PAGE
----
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The Value of Service, Part II

The Value of Service, Part II

Yesterday I detailed a truly awful customer experience from the point of view of the business owner. The experience and conversation documented, customer expectations identified and the disappointing response from the manufacturer outlined.

The feedback was varied but the several I found most poignant detailed my extreme naiveté for even imagining that customer service in the firearms business could ever equal any other industry. A sad viewpoint I found distressing that anyone would simply expect poor service and quietly endue it when it occurred. Given the time, money and energy I have invested in my representatives over the years, striving for ‘World Class’ customer service that identifies your business as a trusted partner in the customer’s purpose was a natural expectation. Especially when one considers that the average firearms purchaser buys less than one firearm per year.

Charitably, the reasons for poor service in an exploding market are easy to discern. An ever increasing customer pool eager to exercise their 2nd Amendment rights before it is no longer available creates ‘out the door’ lines. Fox News reported this morning that NCIS background checks on Black Friday exceeded 154 thousand – far above any previous day. So ‘churn ‘em and burn ‘em’.

Most gun shops sport an ‘All Sales are Final’ sign. From a business point of view, returns add extra cost in a market of already extremely thin margins. The reasons supporting the ‘All Sales are Final’ policy are myriad and completely support the ‘Churn ‘em and Burn ‘em’ ethos. Buyer’s remorse over price, unrealistic expectations on how the purchase would exist in their everyday lives and confusion over how the purchase works are the top reasons for returns.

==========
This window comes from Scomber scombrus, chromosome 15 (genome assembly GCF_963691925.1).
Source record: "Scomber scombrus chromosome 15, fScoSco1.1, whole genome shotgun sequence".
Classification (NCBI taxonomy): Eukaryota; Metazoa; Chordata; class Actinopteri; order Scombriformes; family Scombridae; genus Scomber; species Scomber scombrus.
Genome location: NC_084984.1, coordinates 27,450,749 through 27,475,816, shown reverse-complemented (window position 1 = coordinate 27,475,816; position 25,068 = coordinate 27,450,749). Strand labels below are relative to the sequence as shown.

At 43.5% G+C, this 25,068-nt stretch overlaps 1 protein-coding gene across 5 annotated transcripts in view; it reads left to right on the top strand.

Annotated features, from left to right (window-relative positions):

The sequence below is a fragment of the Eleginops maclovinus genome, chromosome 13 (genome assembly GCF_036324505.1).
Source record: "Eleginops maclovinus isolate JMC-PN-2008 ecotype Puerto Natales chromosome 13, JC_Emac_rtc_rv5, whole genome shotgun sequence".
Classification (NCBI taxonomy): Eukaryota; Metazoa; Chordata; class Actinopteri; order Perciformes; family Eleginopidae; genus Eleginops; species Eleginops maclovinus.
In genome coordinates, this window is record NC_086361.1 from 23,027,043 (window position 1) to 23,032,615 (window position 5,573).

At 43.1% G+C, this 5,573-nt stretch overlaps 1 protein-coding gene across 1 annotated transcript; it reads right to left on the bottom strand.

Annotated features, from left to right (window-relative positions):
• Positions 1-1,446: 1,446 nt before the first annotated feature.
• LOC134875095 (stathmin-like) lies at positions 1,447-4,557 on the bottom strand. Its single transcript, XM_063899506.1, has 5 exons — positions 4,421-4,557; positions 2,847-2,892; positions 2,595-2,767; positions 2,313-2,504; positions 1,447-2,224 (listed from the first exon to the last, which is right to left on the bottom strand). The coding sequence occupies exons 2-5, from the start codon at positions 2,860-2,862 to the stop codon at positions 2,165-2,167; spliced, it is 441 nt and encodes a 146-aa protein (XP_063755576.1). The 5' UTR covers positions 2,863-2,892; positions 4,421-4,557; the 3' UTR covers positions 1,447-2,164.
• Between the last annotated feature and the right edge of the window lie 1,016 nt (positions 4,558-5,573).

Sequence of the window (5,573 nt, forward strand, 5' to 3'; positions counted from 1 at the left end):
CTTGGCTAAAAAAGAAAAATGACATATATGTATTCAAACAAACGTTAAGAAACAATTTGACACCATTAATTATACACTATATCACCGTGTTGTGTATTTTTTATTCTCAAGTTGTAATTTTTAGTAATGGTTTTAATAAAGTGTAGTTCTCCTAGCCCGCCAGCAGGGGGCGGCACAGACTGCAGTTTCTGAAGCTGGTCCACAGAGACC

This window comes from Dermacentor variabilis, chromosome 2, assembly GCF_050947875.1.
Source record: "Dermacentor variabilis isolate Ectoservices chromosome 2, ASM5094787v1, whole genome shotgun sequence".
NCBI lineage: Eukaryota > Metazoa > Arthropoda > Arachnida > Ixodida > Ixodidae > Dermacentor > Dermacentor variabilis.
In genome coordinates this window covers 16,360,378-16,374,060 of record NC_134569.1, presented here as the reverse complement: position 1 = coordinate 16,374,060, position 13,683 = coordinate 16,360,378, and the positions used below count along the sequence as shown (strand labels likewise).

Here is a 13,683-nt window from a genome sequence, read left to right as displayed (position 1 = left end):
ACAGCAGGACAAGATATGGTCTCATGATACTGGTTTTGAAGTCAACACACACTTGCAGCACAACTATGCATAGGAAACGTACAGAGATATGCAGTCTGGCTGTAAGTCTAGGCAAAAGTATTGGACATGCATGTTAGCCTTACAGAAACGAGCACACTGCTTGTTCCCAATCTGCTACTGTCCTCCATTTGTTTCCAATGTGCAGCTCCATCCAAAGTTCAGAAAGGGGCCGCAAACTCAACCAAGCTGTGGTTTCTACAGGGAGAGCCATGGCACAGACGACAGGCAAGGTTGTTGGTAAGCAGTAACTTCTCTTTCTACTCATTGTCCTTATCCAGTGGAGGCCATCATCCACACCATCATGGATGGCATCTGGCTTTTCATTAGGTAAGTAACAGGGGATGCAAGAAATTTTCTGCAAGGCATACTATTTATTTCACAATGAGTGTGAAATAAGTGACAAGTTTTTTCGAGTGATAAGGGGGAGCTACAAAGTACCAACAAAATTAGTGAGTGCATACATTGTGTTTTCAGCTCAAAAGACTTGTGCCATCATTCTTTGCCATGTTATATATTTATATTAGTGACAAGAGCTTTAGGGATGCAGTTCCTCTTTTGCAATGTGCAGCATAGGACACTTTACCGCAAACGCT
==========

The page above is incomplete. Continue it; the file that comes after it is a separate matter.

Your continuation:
However, this policy prevents the business from identifying opportunities in how they could address the customer’s needs and create a ‘Returning Customer’. Conversations with customer over how they plan to use the weapon, their experience and overall comfort level often gives way to the most feasible ‘ytr’ (yield to representative). I don’t know that I can count the number of times the representative pitched the deal of the day following a short greeting.

Simple operation instructions or how to field strip the weapon are rarely discussed as the sale closes. Missed opportunities to include the customer in CCDW classes, range memberships and small gun safes for pistols are examples of money left on the table. Over the years I have supplied my email address to many guns shops never receiving so much as an advertisement.

Good customer service takes effort but I believe is well worth it. I hope that Business Owners will consider the possibilities in those moments when there are no customers in the store and the only task calling your name involves your high score on ‘Angry Birds’

YankeeTactical.com

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